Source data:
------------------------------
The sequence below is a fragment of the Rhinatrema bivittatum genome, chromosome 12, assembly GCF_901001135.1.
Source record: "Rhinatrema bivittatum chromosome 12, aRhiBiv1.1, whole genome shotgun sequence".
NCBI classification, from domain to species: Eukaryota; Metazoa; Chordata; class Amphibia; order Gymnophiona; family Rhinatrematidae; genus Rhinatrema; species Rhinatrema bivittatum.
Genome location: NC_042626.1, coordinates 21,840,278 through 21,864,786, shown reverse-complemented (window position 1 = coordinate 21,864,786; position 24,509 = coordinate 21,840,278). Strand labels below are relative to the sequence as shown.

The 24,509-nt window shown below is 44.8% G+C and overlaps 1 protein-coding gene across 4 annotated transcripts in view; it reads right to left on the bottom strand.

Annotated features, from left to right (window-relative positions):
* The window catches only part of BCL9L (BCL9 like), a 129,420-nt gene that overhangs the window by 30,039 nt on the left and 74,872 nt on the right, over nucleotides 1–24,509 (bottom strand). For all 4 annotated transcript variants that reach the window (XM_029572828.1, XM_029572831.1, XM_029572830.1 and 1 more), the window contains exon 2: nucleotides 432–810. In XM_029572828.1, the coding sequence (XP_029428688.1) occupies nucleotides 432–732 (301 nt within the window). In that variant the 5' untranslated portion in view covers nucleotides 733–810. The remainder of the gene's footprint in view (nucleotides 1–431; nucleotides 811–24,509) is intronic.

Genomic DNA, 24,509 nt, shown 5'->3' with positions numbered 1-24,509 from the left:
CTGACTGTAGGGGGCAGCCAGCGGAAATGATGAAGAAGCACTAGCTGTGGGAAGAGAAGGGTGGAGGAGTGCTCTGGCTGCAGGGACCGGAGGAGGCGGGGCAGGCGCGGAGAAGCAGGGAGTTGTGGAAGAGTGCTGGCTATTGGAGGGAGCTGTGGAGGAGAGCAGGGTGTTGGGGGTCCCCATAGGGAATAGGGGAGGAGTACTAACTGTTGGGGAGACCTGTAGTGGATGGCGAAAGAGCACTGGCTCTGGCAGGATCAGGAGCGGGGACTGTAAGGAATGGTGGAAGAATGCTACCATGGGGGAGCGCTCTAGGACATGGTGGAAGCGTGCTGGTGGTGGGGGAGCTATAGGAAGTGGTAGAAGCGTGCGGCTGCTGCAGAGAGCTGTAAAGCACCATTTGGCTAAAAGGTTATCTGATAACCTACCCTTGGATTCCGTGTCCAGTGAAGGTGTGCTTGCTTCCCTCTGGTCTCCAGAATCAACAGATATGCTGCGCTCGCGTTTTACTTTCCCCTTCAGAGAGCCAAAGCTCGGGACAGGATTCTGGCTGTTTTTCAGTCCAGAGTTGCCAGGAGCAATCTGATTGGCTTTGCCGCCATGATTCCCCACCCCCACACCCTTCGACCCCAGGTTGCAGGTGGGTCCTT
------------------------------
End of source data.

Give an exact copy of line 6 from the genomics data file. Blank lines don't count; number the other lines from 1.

Annotated features, from left to right (window-relative positions):